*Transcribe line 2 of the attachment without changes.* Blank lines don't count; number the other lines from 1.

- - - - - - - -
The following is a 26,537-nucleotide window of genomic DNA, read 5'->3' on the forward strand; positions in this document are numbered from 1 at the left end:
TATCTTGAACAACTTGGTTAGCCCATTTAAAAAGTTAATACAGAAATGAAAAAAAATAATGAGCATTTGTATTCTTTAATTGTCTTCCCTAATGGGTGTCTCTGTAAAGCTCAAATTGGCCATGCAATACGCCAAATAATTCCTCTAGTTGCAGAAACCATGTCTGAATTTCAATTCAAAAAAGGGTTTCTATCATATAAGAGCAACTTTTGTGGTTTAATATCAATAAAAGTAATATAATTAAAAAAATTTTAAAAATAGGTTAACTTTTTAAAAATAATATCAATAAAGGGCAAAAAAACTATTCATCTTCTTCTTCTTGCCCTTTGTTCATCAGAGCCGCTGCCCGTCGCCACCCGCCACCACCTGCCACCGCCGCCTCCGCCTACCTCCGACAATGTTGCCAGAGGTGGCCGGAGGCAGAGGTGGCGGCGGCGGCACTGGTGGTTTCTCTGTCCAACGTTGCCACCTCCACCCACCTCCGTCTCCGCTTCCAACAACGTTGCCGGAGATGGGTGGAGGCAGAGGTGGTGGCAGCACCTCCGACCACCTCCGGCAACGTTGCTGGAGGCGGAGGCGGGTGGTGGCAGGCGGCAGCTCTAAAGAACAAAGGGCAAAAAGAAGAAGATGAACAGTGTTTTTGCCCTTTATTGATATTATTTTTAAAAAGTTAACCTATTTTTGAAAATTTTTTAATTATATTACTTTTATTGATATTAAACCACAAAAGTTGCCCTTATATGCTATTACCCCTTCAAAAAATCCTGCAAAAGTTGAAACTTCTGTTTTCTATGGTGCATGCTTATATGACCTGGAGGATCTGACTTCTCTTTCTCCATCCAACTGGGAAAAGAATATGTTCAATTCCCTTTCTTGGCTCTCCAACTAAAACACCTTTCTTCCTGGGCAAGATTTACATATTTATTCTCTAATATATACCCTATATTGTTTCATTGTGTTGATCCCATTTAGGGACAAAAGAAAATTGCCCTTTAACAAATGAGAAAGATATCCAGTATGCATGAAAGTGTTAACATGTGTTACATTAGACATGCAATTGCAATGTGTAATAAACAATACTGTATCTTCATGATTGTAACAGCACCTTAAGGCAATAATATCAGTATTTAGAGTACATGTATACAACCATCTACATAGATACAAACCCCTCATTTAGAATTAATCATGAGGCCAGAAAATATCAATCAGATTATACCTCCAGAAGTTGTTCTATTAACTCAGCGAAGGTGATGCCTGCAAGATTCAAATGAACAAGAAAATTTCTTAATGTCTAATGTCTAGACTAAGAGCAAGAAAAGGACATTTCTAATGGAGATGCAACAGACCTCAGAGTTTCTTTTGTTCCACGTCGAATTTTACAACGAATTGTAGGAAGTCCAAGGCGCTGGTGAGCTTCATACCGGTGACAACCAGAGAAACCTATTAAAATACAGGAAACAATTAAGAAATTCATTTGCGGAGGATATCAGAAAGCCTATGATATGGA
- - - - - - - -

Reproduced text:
TATCTTGAACAACTTGGTTAGCCCATTTAAAAAGTTAATACAGAAATGAAAAAAAATAATGAGCATTTGTATTCTTTAATTGTCTTCCCTAATGGGTGTCTCTGTAAAGCTCAAATTGGCCATGCAATACGCCAAATAATTCCTCTAGTTGCAGAAACCATGTCTGAATTTCAATTCAAAAAAGGGTTTCTATCATATAAGAGCAACTTTTGTGGTTTAATATCAATAAAAGTAATATAATTAAAAAAATTTTAAAAATAGGTTAACTTTTTAAAAATAATATCAATAAAGGGCAAAAAAACTATTCATCTTCTTCTTCTTGCCCTTTGTTCATCAGAGCCGCTGCCCGTCGCCACCCGCCACCACCTGCCACCGCCGCCTCCGCCTACCTCCGACAATGTTGCCAGAGGTGGCCGGAGGCAGAGGTGGCGGCGGCGGCACTGGTGGTTTCTCTGTCCAACGTTGCCACCTCCACCCACCTCCGTCTCCGCTTCCAACAACGTTGCCGGAGATGGGTGGAGGCAGAGGTGGTGGCAGCACCTCCGACCACCTCCGGCAACGTTGCTGGAGGCGGAGGCGGGTGGTGGCAGGCGGCAGCTCTAAAGAACAAAGGGCAAAAAGAAGAAGATGAACAGTGTTTTTGCCCTTTATTGATATTATTTTTAAAAAGTTAACCTATTTTTGAAAATTTTTTAATTATATTACTTTTATTGATATTAAACCACAAAAGTTGCCCTTATATGCTATTACCCCTTCAAAAAATCCTGCAAAAGTTGAAACTTCTGTTTTCTATGGTGCATGCTTATATGACCTGGAGGATCTGACTTCTCTTTCTCCATCCAACTGGGAAAAGAATATGTTCAATTCCCTTTCTTGGCTCTCCAACTAAAACACCTTTCTTCCTGGGCAAGATTTACATATTTATTCTCTAATATATACCCTATATTGTTTCATTGTGTTGATCCCATTTAGGGACAAAAGAAAATTGCCCTTTAACAAATGAGAAAGATATCCAGTATGCATGAAAGTGTTAACATGTGTTACATTAGACATGCAATTGCAATGTGTAATAAACAATACTGTATCTTCATGATTGTAACAGCACCTTAAGGCAATAATATCAGTATTTAGAGTACATGTATACAACCATCTACATAGATACAAACCCCTCATTTAGAATTAATCATGAGGCCAGAAAATATCAATCAGATTATACCTCCAGAAGTTGTTCTATTAACTCAGCGAAGGTGATGCCTGCAAGATTCAAATGAACAAGAAAATTTCTTAATGTCTAATGTCTAGACTAAGAGCAAGAAAAGGACATTTCTAATGGAGATGCAACAGACCTCAGAGTTTCTTTTGTTCCACGTCGAATTTTACAACGAATTGTAGGAAGTCCAAGGCGCTGGTGAGCTTCATACCGGTGACAACCAGAGAAACCTATTAAAATACAGGAAACAATTAAGAAATTCATTTGCGGAGGATATCAGAAAGCCTATGATATGGA